- The Washington Times - Friday, February 3, 2012

President Obama recently decided to reject TransCanada Corp.’s proposal to build the Keystone XL oil pipeline. While it may have warmed the cockles of the hearts of his Hollywood buddies, environmentalists and various financial supporters, it could cause a devastating political and economic rift with the Canadian government.

Yes, the U.S. is a superpower, whereas Canada is a middle power. The U.S. dollar is a major currency, whereas the Canadian dollar is a decent-sized currency. The American financial markets have long had a direct impact on the global economy, whereas the Canadian financial markets have never been regarded in such an esteemed position.

But if the U.S. economy is going to recover properly, it needs to improve on both the domestic and international fronts. Canada plays a significant role in the latter category because it has long been a major ally and trading partner. It’s the world’s 10th-largest economy measured by gross domestic product, according to the International Monetary Fund and World Bank; has one of the highest levels of economic freedom; and is rich in terms of natural resources. Canada also is on more solid economic ground these days because it didn’t get too tangled up in the trappings of the subprime mortgage crisis and global financial meltdown.

Here’s the real kicker: Canada is not only the world’s fifth-largest energy-producing country, it’s also the United States’ largest supplier of oil. That’s right, those crazy Canucks who play hockey, live in igloos, drink beer and eat back bacon provide more heat for your homes than anyone else. In particular, the Keystone pipeline was going to transport synthetic crude oil and diluted bitumen from Alberta’s Athabasca oil sands to states including Illinois, Oklahoma and Texas. It would have earned both countries a great deal of money, increased business opportunities and helped create thousands of new jobs.

Instead, Mr. Obama turned off the Canadians with a simple flick of the political switch.

To be sure, Canada and the United States have had bilateral trade disputes on agriculture, fishing and automobiles in the past. All of them have been resolved through trial, error and extensive negotiations. It’s possible, therefore, that Mr. Obama, if re-elected, could sign a new agreement with Trans-Canada in 2013 or 2014 - or that a new GOP president could resolve this problem immediately.

It could be different this time, however. Canada may decide against fixing this problem and take its ball elsewhere to more willing customers.

There already are early signs Canada is looking at other established and emerging financial markets. For instance, the Enbridge Northern Gateway Project would build a twin pipeline from Bruderheim, Alberta, to Kitimat, British Columbia - with crude oil heading off to profitable Asian markets such as China. Meanwhile, Canadian Prime Minister Stephen Harper spoke in Davos, Switzerland, in favor of signing new trade agreements in Asia and Europe. Hence, trade diversification certainly seems to be on the agenda for the Harper Conservatives.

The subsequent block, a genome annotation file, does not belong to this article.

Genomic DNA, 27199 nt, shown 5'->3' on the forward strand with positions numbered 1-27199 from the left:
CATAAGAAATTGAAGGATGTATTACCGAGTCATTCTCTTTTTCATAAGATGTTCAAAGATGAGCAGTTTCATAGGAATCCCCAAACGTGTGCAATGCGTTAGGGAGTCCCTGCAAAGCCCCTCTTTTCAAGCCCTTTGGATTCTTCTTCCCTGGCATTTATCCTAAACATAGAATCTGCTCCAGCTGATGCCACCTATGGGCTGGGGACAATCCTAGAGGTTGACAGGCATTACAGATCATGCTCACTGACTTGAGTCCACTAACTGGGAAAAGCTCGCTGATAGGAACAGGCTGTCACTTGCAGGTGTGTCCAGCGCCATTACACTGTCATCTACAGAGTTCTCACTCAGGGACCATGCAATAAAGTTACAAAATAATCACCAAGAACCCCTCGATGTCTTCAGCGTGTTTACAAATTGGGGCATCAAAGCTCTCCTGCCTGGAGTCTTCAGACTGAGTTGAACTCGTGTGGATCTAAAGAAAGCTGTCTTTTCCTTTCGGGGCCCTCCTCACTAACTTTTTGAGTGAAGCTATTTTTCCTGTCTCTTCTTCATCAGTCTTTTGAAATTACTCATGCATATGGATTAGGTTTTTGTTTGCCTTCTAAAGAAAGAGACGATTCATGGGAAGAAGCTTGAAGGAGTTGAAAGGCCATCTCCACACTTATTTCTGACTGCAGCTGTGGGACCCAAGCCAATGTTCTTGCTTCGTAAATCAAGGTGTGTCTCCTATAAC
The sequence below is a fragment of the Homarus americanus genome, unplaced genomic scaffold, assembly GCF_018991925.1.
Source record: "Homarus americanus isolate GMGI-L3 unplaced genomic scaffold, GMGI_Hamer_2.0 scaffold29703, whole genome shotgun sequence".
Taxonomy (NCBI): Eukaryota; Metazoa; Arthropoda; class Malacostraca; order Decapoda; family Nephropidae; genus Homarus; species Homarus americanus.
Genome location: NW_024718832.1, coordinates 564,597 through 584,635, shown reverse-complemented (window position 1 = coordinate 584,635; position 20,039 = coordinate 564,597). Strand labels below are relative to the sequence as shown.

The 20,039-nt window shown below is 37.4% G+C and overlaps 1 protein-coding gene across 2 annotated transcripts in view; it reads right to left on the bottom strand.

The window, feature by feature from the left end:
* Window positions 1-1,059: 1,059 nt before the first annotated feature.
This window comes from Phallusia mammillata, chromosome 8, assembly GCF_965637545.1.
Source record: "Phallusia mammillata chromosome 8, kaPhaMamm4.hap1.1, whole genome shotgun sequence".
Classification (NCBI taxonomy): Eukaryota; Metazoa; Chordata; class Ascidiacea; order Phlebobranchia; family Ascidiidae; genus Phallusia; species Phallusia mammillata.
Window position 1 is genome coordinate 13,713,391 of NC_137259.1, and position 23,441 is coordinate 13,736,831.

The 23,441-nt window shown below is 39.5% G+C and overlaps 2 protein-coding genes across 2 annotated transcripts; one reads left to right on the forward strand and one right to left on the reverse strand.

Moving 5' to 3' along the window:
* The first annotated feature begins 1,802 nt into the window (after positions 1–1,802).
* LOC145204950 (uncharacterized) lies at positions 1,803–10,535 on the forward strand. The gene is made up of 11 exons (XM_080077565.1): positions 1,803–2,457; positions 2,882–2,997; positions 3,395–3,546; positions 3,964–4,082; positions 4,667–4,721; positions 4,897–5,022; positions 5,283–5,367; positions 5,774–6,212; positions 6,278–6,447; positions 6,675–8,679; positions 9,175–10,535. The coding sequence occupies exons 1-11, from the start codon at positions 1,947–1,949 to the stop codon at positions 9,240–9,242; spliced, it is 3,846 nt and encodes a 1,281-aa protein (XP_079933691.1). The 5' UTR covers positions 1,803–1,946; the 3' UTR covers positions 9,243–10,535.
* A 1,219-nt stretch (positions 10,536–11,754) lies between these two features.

It doesn’t have to stop there. Icy relations between Canada and the United States could potentially affect other political and economic positions. Here are three possible scenarios:

c Canada recently agreed to Mr. Obama’s request to take back accused war criminal Omar Khadr later this year. Mr. Harper could decide to renege on this request and tell the United States to keep the prisoner at Guantanamo Bay. He certainly has enough time to do it.

c Canada is one of the largest suppliers of agricultural products to the United States. The Harper government theoretically could decide to decrease agricultural exports to the Americans and increase it to other significant partners, such as Europe and East Asia. Remember, there is a high demand for wheat and other grains across the world.

c The North American Free Trade Agreement plays a major role in Canada-U.S. economic relations. If the European Union and Asia-Pacific Gateway turn into more profitable economic zones for Canada, NAFTA could be reduced or left behind.

Obviously, I’m not suggesting Canada is planning to take any drastic measures with respect to long-standing relations with the United States. But Canada has become more economically independent under the Harper Conservatives. The global marketplace affords many new opportunities for the Canadian prime minister to build trade agreements and diversify economic agreements and financial partnerships.

Mr. Obama’s decision to postpone Keystone may have been for the purpose of shoring up political and financial support for the 2012 election, but he’s taking a huge risk in destroying relations with Canada on a permanent basis. My country is a lot smaller than yours, but on the energy issue, we are way ahead of the curve.

Michael Taube is a former speechwriter for Canadian Prime Minister Stephen Harper.